How to Advertise Your Notary Services

A notary public is a state officer commissioned by his or her state of residence to serve the public as an unbiased, impartial witness. More than likely, if you are a commissioned notary, you have undergone some kind of training or classes to become a knowledgeable expert in how to perform your notarial duties.

For most, there has been an application process and fee paid, and, in some cases, there is an exam to pass. Now that you've invested such time and effort into beginning your notary career, you may wish to advertise your notarial services so that the public will know how and where to find you and have an awareness of the services that you can offer. The easiest and most convenient way to do this is through establishing an online presence by creating your own personal notary website.

Your notary website can be just as simple or elaborate as you wish to make it, but it should contain some basic elements. Since all notary services must be performed on a face-to-face basis, the public will need to know exactly where your business is located and how they can contact you, whether via phone or email. You may wish to add a link to a map service like MapQuest or Google Maps so clients can find you easily. Indicate if "walk-ins" are accepted or if your services are, "by appointment only." When marketing your business, the most important information for your potential clients to know is the type of services you offer, so you will want to list these prominently on your website. You may want to indicate that you offer all basic notary services and then make a list of items using words that the general public may understand, such as powers of attorney or real estate transactions and depositions.

Your clients will need to know your hours of operation (i.e. when your services are available). Be sure to indicate a time frame that you can live with on a daily basis. If you are operating out of your home, you may wish to indicate hours that may not interfere with the activities of other family members. If you are a notary who provides mobile notary services, you should indicate on your website the areas or counties to which you are willing to travel; this is known as your coverage area. Again, make sure you only include areas you are willing to travel to; you want to be sure your clients know exactly what they can expect from you. Notary fees are prescribed by the statutes of each state, so you will want to indicate the flat notary fee for each of the basic notary services. Notaries should clearly state additional fees for mobile services; perhaps listing a specific price for a range of miles. If you provide photocopies, indicate a price per each page copied. It is also important to state how you are willing to receive payment: cash only, checks, PayPal, or credit/debit cards.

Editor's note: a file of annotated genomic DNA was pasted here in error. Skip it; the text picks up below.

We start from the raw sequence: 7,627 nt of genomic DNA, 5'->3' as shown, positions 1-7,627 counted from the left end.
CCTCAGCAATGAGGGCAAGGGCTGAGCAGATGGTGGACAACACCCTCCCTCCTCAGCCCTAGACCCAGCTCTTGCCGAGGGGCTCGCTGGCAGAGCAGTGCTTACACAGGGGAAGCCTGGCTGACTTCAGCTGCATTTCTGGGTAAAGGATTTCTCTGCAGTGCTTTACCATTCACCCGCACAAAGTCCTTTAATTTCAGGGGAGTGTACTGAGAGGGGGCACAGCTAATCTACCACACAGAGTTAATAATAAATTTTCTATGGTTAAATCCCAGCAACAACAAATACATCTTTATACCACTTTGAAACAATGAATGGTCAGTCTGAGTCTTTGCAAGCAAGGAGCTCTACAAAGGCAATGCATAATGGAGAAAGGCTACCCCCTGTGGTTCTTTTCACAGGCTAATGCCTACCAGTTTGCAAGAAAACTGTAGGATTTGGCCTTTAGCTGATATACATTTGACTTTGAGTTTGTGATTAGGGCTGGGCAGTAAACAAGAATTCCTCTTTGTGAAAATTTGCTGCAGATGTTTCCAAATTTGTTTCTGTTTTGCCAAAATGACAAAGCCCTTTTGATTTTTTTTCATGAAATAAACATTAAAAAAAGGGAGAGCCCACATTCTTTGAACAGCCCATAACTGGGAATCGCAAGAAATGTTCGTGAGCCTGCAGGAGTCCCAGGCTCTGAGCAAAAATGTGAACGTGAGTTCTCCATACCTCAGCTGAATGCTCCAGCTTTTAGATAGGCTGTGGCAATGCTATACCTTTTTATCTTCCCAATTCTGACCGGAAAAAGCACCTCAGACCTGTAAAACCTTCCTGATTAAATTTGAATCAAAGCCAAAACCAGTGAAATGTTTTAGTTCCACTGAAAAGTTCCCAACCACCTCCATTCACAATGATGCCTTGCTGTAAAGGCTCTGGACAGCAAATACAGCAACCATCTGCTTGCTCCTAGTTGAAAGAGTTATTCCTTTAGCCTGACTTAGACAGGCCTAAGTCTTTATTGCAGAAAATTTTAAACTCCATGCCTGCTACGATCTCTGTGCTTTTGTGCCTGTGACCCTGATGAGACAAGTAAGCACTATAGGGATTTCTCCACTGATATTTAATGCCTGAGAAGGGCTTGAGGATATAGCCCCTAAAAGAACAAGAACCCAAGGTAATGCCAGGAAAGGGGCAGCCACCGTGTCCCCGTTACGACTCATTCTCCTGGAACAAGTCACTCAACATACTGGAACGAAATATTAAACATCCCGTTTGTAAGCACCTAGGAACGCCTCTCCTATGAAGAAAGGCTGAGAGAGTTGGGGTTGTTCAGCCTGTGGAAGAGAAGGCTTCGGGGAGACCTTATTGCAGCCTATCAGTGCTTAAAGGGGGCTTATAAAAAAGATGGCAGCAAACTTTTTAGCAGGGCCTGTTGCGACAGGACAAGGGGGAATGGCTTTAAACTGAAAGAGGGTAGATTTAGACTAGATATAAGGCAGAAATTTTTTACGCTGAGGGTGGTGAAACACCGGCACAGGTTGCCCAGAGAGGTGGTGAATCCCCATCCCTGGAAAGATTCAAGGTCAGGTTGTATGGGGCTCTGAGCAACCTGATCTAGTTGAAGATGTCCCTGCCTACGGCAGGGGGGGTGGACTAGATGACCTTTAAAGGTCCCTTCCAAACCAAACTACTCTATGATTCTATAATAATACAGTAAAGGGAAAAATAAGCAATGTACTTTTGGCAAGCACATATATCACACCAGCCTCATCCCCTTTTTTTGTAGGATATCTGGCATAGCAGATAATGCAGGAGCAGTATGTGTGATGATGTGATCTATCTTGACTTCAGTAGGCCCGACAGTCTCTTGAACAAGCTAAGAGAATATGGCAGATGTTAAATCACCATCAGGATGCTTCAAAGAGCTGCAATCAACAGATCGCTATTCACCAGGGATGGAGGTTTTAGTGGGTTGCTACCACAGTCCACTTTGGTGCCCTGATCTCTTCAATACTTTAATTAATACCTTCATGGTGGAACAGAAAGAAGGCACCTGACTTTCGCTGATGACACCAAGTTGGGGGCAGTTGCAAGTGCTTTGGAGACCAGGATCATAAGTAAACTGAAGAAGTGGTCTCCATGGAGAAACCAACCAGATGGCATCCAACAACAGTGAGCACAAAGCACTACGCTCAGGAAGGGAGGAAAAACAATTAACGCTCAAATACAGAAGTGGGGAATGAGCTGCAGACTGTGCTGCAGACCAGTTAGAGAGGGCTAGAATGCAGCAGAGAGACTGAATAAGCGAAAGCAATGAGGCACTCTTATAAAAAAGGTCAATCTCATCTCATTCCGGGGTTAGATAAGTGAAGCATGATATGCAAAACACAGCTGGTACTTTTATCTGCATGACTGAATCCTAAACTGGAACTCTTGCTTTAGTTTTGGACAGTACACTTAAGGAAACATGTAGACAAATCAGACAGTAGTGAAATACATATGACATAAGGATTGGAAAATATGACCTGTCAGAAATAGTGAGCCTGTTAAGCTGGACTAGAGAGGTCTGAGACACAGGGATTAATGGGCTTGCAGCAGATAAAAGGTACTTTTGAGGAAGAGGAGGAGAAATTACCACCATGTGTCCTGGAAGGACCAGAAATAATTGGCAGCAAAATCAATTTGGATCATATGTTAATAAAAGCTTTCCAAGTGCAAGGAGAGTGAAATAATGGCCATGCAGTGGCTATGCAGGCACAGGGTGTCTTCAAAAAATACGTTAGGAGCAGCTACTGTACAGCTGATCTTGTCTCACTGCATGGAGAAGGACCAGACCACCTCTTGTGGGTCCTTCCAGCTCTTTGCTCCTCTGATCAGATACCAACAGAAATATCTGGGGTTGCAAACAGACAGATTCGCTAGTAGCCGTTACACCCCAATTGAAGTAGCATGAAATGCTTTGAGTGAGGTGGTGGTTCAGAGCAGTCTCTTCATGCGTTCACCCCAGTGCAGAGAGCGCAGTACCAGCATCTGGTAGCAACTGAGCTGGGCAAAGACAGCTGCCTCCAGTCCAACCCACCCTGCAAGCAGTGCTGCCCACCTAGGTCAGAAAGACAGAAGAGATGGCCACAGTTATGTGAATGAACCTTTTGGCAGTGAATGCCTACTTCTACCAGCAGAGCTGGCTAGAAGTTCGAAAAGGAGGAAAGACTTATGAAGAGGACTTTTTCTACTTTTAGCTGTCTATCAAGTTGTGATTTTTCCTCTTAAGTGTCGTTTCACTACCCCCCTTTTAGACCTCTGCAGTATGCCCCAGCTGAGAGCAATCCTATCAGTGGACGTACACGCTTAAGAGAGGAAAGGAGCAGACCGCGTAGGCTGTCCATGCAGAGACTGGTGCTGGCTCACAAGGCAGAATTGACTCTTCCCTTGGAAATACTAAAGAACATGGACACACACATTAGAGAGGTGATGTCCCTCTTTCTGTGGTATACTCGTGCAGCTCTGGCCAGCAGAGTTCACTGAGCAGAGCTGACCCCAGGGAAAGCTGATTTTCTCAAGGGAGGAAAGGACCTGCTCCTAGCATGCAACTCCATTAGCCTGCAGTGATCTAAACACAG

Surprisingly, there are many neighborhoods throughout the country that do not have a great many accessible notaries; you will provide a vital and convenient service to your community by advertising your notarial services and making your location and availability known.

Legal Disclaimer: The American Association of Notaries seeks to provide timely articles for notaries to assist them with information for managing their notary businesses, enhancing their notary education, and securing their notary stamp and notary supplies. Every effort is made to provide accurate and complete information in the American Association of Notaries newsletters. However, we make no warrant, expressed or implied, and we do not represent, undertake, or guarantee that the information in the newsletter is correct, accurate, complete, or non-misleading. Information in this article is not intended as legal advice. We are not attorneys. We do not pretend to be attorneys. Though we will sometimes provide information regarding notaries' best practices, federal laws and statutes, and the laws and statutes of each state, we have gathered this information from a variety of sources and do not warrant its accuracy. In no event shall the American Association of Notaries, its employees, or contractors be liable to you for any claims, penalties, loss, damage, or expenses, howsoever arising, including, and without limitation, direct or indirect loss or consequential loss out of or in connection with the use of the information contained in the American Association of Notaries newsletters. It is your responsibility to know the appropriate notary laws governing your state. Notaries are advised to seek the advice of their states' notary authorities or attorneys in their state if they have legal questions. If a section of this disclaimer is determined by any court or other competent authority to be unlawful and/or unenforceable, the other sections of this disclaimer continue in effect.

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